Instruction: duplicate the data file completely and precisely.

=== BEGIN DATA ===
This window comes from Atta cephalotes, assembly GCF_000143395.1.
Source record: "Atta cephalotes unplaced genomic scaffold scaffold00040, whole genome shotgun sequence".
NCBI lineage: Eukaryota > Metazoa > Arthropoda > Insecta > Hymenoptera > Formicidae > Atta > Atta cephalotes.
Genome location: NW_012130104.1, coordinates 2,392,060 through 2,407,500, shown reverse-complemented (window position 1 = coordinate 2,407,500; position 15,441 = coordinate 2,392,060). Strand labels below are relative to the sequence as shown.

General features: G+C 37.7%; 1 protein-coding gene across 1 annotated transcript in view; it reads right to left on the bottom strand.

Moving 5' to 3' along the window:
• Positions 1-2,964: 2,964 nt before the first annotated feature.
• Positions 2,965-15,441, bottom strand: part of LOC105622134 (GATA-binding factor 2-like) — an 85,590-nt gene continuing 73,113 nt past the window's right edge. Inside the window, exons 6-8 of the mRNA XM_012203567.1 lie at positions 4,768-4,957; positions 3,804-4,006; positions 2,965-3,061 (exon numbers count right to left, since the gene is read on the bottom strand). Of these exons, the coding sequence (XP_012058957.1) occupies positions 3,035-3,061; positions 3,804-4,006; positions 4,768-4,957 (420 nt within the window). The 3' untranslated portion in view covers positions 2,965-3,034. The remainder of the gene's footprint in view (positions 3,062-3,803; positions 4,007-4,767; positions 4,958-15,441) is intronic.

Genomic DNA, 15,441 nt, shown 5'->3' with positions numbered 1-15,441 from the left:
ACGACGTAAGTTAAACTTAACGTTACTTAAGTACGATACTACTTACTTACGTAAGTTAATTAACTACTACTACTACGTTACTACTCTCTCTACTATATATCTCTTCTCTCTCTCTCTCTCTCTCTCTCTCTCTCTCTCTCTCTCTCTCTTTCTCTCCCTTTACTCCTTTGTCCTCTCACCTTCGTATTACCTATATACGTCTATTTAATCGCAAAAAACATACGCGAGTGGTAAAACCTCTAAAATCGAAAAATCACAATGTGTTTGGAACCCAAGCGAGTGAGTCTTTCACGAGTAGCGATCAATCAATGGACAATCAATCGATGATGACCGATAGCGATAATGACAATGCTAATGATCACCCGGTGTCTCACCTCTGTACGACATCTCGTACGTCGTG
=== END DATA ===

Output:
This window comes from Atta cephalotes, assembly GCF_000143395.1.
Source record: "Atta cephalotes unplaced genomic scaffold scaffold00040, whole genome shotgun sequence".
NCBI lineage: Eukaryota > Metazoa > Arthropoda > Insecta > Hymenoptera > Formicidae > Atta > Atta cephalotes.
Genome location: NW_012130104.1, coordinates 2,392,060 through 2,407,500, shown reverse-complemented (window position 1 = coordinate 2,407,500; position 15,441 = coordinate 2,392,060). Strand labels below are relative to the sequence as shown.

General features: G+C 37.7%; 1 protein-coding gene across 1 annotated transcript in view; it reads right to left on the bottom strand.

Moving 5' to 3' along the window:
• Positions 1-2,964: 2,964 nt before the first annotated feature.
• Positions 2,965-15,441, bottom strand: part of LOC105622134 (GATA-binding factor 2-like) — an 85,590-nt gene continuing 73,113 nt past the window's right edge. Inside the window, exons 6-8 of the mRNA XM_012203567.1 lie at positions 4,768-4,957; positions 3,804-4,006; positions 2,965-3,061 (exon numbers count right to left, since the gene is read on the bottom strand). Of these exons, the coding sequence (XP_012058957.1) occupies positions 3,035-3,061; positions 3,804-4,006; positions 4,768-4,957 (420 nt within the window). The 3' untranslated portion in view covers positions 2,965-3,034. The remainder of the gene's footprint in view (positions 3,062-3,803; positions 4,007-4,767; positions 4,958-15,441) is intronic.

Genomic DNA, 15,441 nt, shown 5'->3' with positions numbered 1-15,441 from the left:
ACGACGTAAGTTAAACTTAACGTTACTTAAGTACGATACTACTTACTTACGTAAGTTAATTAACTACTACTACTACGTTACTACTCTCTCTACTATATATCTCTTCTCTCTCTCTCTCTCTCTCTCTCTCTCTCTCTCTCTCTCTCTCTTTCTCTCCCTTTACTCCTTTGTCCTCTCACCTTCGTATTACCTATATACGTCTATTTAATCGCAAAAAACATACGCGAGTGGTAAAACCTCTAAAATCGAAAAATCACAATGTGTTTGGAACCCAAGCGAGTGAGTCTTTCACGAGTAGCGATCAATCAATGGACAATCAATCGATGATGACCGATAGCGATAATGACAATGCTAATGATCACCCGGTGTCTCACCTCTGTACGACATCTCGTACGTCGTG